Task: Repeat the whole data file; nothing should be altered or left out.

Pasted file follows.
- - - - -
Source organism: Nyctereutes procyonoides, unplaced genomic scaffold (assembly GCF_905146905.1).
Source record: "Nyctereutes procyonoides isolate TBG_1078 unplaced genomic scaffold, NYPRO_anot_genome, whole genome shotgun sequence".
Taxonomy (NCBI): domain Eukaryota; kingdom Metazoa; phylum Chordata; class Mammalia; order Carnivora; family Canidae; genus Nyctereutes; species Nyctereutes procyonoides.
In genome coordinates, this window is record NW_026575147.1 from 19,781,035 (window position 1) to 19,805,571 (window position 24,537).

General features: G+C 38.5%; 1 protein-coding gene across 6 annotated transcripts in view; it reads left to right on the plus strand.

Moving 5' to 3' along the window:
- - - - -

Source organism: Nyctereutes procyonoides, unplaced genomic scaffold (assembly GCF_905146905.1).
Source record: "Nyctereutes procyonoides isolate TBG_1078 unplaced genomic scaffold, NYPRO_anot_genome, whole genome shotgun sequence".
Taxonomy (NCBI): domain Eukaryota; kingdom Metazoa; phylum Chordata; class Mammalia; order Carnivora; family Canidae; genus Nyctereutes; species Nyctereutes procyonoides.
In genome coordinates, this window is record NW_026575147.1 from 19,781,035 (window position 1) to 19,805,571 (window position 24,537).

General features: G+C 38.5%; 1 protein-coding gene across 6 annotated transcripts in view; it reads left to right on the plus strand.

Moving 5' to 3' along the window: